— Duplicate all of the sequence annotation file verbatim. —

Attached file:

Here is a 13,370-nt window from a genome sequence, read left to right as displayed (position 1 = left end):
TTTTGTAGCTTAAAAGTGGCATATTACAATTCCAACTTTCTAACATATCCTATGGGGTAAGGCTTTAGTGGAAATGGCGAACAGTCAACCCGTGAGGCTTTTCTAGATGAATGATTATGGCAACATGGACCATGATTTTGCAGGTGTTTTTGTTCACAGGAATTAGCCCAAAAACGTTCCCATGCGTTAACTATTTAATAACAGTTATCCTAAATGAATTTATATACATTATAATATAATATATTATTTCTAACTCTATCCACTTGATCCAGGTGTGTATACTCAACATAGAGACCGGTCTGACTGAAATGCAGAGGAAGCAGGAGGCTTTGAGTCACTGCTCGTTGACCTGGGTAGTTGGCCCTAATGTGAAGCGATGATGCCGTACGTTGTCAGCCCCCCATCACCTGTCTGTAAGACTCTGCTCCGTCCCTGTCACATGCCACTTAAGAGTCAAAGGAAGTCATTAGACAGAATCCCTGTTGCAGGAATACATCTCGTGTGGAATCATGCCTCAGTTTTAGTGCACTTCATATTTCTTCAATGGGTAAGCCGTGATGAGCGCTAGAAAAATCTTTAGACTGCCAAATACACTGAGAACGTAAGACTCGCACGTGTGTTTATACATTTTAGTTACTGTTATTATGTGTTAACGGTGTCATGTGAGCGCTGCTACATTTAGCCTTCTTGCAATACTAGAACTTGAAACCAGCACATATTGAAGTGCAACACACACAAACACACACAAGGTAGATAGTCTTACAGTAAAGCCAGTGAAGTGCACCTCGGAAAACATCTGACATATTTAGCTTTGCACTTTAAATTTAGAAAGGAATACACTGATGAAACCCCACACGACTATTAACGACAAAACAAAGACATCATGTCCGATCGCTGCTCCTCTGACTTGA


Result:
Here is a 13,370-nt window from a genome sequence, read left to right as displayed (position 1 = left end):
TTTTGTAGCTTAAAAGTGGCATATTACAATTCCAACTTTCTAACATATCCTATGGGGTAAGGCTTTAGTGGAAATGGCGAACAGTCAACCCGTGAGGCTTTTCTAGATGAATGATTATGGCAACATGGACCATGATTTTGCAGGTGTTTTTGTTCACAGGAATTAGCCCAAAAACGTTCCCATGCGTTAACTATTTAATAACAGTTATCCTAAATGAATTTATATACATTATAATATAATATATTATTTCTAACTCTATCCACTTGATCCAGGTGTGTATACTCAACATAGAGACCGGTCTGACTGAAATGCAGAGGAAGCAGGAGGCTTTGAGTCACTGCTCGTTGACCTGGGTAGTTGGCCCTAATGTGAAGCGATGATGCCGTACGTTGTCAGCCCCCCATCACCTGTCTGTAAGACTCTGCTCCGTCCCTGTCACATGCCACTTAAGAGTCAAAGGAAGTCATTAGACAGAATCCCTGTTGCAGGAATACATCTCGTGTGGAATCATGCCTCAGTTTTAGTGCACTTCATATTTCTTCAATGGGTAAGCCGTGATGAGCGCTAGAAAAATCTTTAGACTGCCAAATACACTGAGAACGTAAGACTCGCACGTGTGTTTATACATTTTAGTTACTGTTATTATGTGTTAACGGTGTCATGTGAGCGCTGCTACATTTAGCCTTCTTGCAATACTAGAACTTGAAACCAGCACATATTGAAGTGCAACACACACAAACACACACAAGGTAGATAGTCTTACAGTAAAGCCAGTGAAGTGCACCTCGGAAAACATCTGACATATTTAGCTTTGCACTTTAAATTTAGAAAGGAATACACTGATGAAACCCCACACGACTATTAACGACAAAACAAAGACATCATGTCCGATCGCTGCTCCTCTGACTTGA